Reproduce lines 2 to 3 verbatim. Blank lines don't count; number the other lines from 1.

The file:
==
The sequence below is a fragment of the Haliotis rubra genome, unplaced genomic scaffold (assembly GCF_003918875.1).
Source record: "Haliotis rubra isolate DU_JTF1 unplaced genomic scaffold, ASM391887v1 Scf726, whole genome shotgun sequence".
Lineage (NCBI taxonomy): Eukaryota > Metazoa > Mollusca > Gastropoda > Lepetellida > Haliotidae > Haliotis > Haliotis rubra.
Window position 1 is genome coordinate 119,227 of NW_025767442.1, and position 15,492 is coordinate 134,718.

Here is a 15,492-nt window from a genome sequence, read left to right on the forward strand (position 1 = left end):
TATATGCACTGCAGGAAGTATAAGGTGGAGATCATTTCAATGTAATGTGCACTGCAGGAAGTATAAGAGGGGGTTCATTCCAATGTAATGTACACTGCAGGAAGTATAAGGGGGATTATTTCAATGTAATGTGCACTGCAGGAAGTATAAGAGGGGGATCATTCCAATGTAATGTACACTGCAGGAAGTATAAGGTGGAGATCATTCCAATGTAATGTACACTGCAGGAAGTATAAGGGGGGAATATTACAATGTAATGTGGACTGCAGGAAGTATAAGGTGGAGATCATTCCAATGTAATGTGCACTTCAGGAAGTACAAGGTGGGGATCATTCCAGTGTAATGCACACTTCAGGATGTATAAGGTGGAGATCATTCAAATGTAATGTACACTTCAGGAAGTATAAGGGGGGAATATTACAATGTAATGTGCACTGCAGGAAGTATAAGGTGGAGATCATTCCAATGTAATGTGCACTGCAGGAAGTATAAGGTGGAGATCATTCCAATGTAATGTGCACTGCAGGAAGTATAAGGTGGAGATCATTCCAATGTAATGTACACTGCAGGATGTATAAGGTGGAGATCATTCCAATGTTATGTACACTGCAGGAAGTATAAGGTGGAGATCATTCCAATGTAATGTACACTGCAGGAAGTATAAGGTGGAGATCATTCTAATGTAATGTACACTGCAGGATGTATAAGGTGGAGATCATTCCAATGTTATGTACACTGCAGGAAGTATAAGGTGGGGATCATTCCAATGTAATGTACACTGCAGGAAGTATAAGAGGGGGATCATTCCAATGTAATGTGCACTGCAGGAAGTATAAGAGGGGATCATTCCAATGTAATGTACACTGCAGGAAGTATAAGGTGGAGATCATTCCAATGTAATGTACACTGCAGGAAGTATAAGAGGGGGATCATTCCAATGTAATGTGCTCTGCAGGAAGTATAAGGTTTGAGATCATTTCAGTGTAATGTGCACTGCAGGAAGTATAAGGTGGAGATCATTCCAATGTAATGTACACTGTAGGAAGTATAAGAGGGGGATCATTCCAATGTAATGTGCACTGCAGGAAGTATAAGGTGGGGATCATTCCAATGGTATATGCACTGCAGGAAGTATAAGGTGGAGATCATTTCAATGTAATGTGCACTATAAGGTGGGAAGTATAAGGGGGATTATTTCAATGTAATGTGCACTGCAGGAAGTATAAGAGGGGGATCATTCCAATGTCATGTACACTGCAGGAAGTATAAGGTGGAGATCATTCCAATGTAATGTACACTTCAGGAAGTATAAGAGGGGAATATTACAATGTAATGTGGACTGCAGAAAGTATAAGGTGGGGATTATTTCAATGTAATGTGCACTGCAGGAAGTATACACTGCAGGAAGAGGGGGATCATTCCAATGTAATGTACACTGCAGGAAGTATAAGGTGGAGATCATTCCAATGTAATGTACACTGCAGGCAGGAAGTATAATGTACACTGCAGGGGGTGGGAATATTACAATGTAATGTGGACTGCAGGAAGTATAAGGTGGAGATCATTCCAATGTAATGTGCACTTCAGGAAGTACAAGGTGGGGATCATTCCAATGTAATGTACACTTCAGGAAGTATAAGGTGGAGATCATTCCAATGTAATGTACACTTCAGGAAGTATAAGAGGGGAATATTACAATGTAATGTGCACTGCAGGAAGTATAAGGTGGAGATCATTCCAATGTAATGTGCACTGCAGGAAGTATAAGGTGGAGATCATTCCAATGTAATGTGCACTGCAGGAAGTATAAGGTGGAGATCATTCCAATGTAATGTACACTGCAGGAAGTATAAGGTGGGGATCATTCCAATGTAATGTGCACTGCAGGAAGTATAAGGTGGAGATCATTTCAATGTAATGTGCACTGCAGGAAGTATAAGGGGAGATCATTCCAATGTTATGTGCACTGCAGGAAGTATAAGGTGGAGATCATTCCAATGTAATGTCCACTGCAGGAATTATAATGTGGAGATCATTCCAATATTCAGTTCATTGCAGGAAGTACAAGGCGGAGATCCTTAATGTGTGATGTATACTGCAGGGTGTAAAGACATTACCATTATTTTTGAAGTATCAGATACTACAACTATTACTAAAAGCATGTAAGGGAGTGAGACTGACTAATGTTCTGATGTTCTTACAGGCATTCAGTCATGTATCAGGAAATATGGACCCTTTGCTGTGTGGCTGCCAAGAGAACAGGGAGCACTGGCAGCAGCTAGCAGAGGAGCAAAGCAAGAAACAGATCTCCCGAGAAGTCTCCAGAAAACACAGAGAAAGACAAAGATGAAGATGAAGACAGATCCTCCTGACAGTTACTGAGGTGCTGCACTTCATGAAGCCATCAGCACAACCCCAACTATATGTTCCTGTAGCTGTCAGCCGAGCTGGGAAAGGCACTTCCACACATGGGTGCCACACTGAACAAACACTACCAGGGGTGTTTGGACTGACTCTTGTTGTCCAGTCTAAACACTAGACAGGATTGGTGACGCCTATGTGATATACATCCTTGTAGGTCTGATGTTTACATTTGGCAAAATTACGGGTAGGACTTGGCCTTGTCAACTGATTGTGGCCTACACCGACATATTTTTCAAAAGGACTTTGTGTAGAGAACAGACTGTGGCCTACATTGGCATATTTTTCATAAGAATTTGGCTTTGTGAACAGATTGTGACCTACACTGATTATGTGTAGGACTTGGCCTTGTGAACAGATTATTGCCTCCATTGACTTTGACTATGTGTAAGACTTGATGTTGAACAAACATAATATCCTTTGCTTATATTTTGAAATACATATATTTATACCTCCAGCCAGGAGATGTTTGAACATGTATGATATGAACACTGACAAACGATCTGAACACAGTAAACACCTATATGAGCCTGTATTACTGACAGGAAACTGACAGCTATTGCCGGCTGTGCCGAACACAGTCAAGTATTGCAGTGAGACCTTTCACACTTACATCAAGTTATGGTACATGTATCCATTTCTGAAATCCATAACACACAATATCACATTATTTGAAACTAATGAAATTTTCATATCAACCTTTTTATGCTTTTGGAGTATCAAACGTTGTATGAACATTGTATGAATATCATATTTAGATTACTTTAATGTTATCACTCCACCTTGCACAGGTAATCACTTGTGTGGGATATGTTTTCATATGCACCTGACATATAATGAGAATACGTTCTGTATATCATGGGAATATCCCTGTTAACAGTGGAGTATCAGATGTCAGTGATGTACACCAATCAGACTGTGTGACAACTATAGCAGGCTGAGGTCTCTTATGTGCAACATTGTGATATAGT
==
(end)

Source record: "Haliotis rubra isolate DU_JTF1 unplaced genomic scaffold, ASM391887v1 Scf726, whole genome shotgun sequence".
Lineage (NCBI taxonomy): Eukaryota > Metazoa > Mollusca > Gastropoda > Lepetellida > Haliotidae > Haliotis > Haliotis rubra.